Poll: Which ancient Liturgy do you prefer
You do not have permission to vote in this poll.
13
0%
0 0%
8
0%
0 0%
Total 0 vote(s) 0%
* You voted for this item. [Show Results]

Ancient Liturgy Preference (only respond if you have attended both)
#61
(08-23-2011, 01:07 AM)Vetus Ordo Wrote:
(08-22-2011, 11:35 PM)Melkite Wrote:
(08-22-2011, 06:12 AM)Resurrexi Wrote: I hope not.

When holy Communion is distributed under both species to the people, it is easy for the ill-informed to conclude that it is necessary for salvation that the laity receive under both species, or that the whole Christ is not received under either species.

Hogwash.  This has never been an issue in the East.  Do you in the West have difficulty catechizing your faithful?  If people in the West think they need to receive both species in order to receive the Body and Blood, then the only reason is because your Church has failed to catechize them properly.  One could just as easily say that it is bad to only receive under one species because it will make the ill-informed think that receiving both is somehow polluting the Host.  Your concern is both absurd and unrealistic.  Don't hold onto bad tradition because you think people are too stupid to understand, man up and ^&*%ing catechize your laity properly!

Your continuous jabs at the Church are unbelieveable, Melkite.

Unfortunately, you continue to value your "easterness" over your catholicity.

You must admit though, the nationalism overrides catholicity in many members of the Church both east and west. It has always been so I think, that Latins and Greeks tend to look down on one another. I love both. Augustine or Basil, Origen or Tertullian, Athanasius or Ireneus, we're on the same side.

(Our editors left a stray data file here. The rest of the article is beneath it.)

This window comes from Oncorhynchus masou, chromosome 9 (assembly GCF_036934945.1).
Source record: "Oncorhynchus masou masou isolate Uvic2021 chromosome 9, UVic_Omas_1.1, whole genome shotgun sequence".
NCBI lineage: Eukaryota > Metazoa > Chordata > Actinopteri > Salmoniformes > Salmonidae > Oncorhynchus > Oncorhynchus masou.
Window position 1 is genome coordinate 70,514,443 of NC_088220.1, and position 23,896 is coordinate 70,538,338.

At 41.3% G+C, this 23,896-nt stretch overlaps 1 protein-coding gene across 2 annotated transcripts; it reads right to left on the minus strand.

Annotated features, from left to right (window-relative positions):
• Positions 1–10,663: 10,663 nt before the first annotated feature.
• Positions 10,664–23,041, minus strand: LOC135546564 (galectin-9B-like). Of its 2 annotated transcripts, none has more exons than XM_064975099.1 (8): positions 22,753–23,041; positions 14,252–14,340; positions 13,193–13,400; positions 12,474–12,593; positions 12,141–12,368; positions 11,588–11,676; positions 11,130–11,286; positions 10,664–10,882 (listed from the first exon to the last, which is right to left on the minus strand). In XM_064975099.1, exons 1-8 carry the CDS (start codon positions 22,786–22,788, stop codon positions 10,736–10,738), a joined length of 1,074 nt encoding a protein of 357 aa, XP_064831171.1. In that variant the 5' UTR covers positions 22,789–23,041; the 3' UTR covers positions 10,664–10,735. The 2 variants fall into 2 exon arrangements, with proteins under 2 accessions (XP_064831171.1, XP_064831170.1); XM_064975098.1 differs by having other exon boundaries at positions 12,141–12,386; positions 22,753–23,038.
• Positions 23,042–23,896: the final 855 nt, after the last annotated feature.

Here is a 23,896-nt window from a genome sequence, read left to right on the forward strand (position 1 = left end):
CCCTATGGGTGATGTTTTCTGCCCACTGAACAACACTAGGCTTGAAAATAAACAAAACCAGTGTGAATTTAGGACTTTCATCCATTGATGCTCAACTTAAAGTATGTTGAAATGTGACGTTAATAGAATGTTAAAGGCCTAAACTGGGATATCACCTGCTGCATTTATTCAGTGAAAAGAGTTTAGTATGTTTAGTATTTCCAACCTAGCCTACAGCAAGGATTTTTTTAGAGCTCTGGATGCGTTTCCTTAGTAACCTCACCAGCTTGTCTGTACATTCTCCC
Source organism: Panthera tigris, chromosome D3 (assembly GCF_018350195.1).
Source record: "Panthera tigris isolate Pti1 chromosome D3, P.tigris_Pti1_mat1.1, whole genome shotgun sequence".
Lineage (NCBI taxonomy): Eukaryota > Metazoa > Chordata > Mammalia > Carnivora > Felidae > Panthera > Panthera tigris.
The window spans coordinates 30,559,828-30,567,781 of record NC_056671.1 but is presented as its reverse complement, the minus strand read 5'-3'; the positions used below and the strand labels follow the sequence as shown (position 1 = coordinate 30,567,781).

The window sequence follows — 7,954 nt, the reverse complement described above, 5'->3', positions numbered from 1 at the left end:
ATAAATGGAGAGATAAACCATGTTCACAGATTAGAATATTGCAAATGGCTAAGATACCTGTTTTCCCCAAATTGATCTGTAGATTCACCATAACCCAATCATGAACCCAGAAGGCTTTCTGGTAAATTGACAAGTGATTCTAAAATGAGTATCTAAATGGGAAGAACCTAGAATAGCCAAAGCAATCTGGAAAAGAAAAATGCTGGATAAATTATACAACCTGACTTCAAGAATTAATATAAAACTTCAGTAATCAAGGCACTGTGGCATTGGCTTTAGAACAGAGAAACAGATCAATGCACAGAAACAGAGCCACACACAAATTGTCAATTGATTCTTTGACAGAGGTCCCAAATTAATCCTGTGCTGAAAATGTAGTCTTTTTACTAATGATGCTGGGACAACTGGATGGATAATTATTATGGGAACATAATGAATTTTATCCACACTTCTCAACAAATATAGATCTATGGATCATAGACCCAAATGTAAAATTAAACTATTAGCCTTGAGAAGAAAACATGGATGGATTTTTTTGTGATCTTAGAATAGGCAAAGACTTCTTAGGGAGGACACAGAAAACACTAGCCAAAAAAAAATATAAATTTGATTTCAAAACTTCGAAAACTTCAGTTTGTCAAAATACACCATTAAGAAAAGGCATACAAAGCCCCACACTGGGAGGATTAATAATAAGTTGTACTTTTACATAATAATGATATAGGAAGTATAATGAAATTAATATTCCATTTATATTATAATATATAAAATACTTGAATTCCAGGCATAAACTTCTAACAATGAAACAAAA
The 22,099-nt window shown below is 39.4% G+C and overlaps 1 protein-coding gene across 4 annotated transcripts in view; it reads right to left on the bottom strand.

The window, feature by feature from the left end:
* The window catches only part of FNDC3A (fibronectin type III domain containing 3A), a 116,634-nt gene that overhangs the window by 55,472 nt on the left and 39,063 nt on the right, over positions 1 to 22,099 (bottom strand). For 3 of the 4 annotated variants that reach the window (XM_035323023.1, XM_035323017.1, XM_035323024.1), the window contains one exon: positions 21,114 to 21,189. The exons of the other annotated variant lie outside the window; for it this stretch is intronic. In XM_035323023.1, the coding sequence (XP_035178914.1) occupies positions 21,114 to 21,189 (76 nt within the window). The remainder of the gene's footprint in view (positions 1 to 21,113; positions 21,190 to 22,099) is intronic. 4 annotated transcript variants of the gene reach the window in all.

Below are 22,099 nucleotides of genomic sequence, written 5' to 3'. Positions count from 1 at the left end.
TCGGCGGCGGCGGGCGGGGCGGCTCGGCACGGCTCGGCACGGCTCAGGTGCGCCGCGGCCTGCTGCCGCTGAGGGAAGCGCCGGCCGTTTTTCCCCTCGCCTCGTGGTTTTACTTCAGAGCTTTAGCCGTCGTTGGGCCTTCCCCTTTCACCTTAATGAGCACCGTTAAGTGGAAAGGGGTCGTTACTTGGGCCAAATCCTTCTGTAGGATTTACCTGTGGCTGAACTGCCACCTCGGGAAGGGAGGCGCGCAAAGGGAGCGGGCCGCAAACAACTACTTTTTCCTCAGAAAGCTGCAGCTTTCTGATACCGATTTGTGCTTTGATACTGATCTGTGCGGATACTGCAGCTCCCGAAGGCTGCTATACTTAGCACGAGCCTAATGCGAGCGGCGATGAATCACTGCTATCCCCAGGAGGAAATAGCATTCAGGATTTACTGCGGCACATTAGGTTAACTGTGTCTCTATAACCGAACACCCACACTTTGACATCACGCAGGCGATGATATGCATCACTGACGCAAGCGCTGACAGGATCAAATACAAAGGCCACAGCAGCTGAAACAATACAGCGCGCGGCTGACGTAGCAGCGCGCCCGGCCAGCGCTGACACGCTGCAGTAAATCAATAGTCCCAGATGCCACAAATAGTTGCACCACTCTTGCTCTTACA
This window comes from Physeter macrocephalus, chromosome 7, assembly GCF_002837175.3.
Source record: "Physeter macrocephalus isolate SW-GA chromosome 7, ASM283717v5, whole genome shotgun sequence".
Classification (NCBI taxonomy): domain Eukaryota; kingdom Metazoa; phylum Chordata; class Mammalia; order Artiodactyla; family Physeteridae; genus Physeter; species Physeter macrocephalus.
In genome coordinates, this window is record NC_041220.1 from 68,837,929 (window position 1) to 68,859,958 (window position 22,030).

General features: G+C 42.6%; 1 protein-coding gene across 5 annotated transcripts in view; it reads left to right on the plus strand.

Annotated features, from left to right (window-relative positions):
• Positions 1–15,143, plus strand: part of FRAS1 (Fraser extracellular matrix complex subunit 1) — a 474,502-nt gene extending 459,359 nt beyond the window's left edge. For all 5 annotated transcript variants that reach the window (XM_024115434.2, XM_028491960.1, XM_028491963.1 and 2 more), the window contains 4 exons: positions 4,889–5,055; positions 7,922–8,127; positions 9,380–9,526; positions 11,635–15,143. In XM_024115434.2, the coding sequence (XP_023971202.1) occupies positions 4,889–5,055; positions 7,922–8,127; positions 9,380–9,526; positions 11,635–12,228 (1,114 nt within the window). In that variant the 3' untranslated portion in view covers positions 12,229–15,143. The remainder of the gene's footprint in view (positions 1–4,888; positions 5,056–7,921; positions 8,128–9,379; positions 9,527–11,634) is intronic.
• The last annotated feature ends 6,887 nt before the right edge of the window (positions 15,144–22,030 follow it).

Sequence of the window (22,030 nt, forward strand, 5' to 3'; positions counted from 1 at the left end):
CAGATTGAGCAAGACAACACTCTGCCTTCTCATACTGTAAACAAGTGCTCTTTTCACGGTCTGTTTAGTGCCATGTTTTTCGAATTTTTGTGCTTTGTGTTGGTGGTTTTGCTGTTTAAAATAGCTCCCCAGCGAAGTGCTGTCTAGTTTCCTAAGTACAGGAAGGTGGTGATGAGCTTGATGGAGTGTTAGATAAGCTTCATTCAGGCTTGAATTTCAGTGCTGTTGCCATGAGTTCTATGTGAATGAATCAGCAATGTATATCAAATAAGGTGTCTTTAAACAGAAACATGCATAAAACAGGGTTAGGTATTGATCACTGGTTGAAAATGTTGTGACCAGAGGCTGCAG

Reply
#62
I have been to both  (including Byzantine and Ukrainian rite masses (Divine Liturgy), as well as Tridentine Latin rite). Both are beautiful and devout.  I prefer the Latin rite, mainly  because of the tremendous visible devotion expressed in the Elevation of the Body and Blood that immediately follow the Consecration.
Reply
#63
(08-23-2011, 01:27 PM)UnamSanctam Wrote: You must admit though, the nationalism overrides catholicity in many members of the Church both east and west.

Nothing in the West compares to the inherent nationalism and factionalism of the eastern churches, not even 17th and 18th century gallicanism.

The east has been a plague to the Church since the 11th century.
Reply
#64
(08-23-2011, 11:50 PM)Vetus Ordo Wrote: The east has been a plague to the Church since the 11th century.


Then why pursue the unia so energetically? We would be more than happy to take them back and relieve you of that "plague" at any time.
Reply
#65
(08-24-2011, 12:54 AM)Silouan Wrote:
(08-23-2011, 11:50 PM)Vetus Ordo Wrote: The east has been a plague to the Church since the 11th century.

Then why pursue the unia so energetically? We would be more than happy to take them back and relieve you of that "plague" at any time.

The plague is precisely you, not the faithful uniates who have been sold out after Vatican II.
Reply
#66
(08-24-2011, 12:58 AM)Vetus Ordo Wrote:
(08-24-2011, 12:54 AM)Silouan Wrote:
(08-23-2011, 11:50 PM)Vetus Ordo Wrote: The east has been a plague to the Church since the 11th century.

Then why pursue the unia so energetically? We would be more than happy to take them back and relieve you of that "plague" at any time.

The plague is precisely you, not the faithful uniates who have been sold out after Vatican II.


So you really think there is no nationalism in the Ukrainian Catholic Church or the other Eastern Catholic and even Polish Catholic Churches? Be careful my friend lest you discharge the firearm into your own foot.  ;D
Reply
#67
(08-22-2011, 01:45 AM)Vetus Ordo Wrote:
(08-22-2011, 01:37 AM)Resurrexi Wrote:
(08-22-2011, 01:34 AM)Vetus Ordo Wrote:
(08-22-2011, 01:29 AM)Resurrexi Wrote:
(08-21-2011, 05:48 PM)Silouan Wrote: Yes but that is beside the point. It is a bit disingenuous to criticize vernacular in the DL when the liturgy in Rome was in the vernacular as well. Considering the history of Greek to Latin in the Roman liturgy it seems the practice of translating the liturgy into the vernacular is a long and venerable tradition.